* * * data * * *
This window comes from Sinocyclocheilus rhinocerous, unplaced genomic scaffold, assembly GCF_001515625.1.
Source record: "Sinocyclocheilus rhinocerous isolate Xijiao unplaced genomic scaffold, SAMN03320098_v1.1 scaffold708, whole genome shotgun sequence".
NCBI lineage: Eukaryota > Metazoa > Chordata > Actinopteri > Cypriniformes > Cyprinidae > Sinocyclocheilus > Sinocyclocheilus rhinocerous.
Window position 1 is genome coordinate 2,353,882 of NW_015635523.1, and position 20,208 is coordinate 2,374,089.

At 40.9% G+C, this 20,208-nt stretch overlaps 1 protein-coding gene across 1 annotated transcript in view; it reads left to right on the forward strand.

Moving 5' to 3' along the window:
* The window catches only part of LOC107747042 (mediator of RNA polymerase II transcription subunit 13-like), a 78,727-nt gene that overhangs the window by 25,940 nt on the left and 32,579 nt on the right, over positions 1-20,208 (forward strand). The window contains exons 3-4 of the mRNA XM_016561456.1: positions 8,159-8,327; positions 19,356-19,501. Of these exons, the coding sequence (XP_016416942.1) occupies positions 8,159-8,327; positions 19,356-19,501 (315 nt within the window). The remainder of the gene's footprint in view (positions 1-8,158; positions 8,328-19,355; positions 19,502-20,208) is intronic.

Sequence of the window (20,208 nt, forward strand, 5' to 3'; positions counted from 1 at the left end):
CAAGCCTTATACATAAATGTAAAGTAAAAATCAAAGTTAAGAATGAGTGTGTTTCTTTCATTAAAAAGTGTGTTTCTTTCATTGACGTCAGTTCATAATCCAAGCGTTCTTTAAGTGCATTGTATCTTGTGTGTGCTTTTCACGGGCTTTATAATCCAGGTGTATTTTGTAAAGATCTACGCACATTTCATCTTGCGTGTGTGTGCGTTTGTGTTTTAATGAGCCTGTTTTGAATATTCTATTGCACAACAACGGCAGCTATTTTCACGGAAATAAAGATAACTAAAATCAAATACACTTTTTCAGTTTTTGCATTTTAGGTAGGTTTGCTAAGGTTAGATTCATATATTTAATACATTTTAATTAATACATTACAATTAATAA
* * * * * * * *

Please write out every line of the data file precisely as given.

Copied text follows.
This window comes from Sinocyclocheilus rhinocerous, unplaced genomic scaffold, assembly GCF_001515625.1.
Source record: "Sinocyclocheilus rhinocerous isolate Xijiao unplaced genomic scaffold, SAMN03320098_v1.1 scaffold708, whole genome shotgun sequence".
NCBI lineage: Eukaryota > Metazoa > Chordata > Actinopteri > Cypriniformes > Cyprinidae > Sinocyclocheilus > Sinocyclocheilus rhinocerous.
Window position 1 is genome coordinate 2,353,882 of NW_015635523.1, and position 20,208 is coordinate 2,374,089.

At 40.9% G+C, this 20,208-nt stretch overlaps 1 protein-coding gene across 1 annotated transcript in view; it reads left to right on the forward strand.

Moving 5' to 3' along the window:
* The window catches only part of LOC107747042 (mediator of RNA polymerase II transcription subunit 13-like), a 78,727-nt gene that overhangs the window by 25,940 nt on the left and 32,579 nt on the right, over positions 1-20,208 (forward strand). The window contains exons 3-4 of the mRNA XM_016561456.1: positions 8,159-8,327; positions 19,356-19,501. Of these exons, the coding sequence (XP_016416942.1) occupies positions 8,159-8,327; positions 19,356-19,501 (315 nt within the window). The remainder of the gene's footprint in view (positions 1-8,158; positions 8,328-19,355; positions 19,502-20,208) is intronic.

Sequence of the window (20,208 nt, forward strand, 5' to 3'; positions counted from 1 at the left end):
CAAGCCTTATACATAAATGTAAAGTAAAAATCAAAGTTAAGAATGAGTGTGTTTCTTTCATTAAAAAGTGTGTTTCTTTCATTGACGTCAGTTCATAATCCAAGCGTTCTTTAAGTGCATTGTATCTTGTGTGTGCTTTTCACGGGCTTTATAATCCAGGTGTATTTTGTAAAGATCTACGCACATTTCATCTTGCGTGTGTGTGCGTTTGTGTTTTAATGAGCCTGTTTTGAATATTCTATTGCACAACAACGGCAGCTATTTTCACGGAAATAAAGATAACTAAAATCAAATACACTTTTTCAGTTTTTGCATTTTAGGTAGGTTTGCTAAGGTTAGATTCATATATTTAATACATTTTAATTAATACATTACAATTAATAA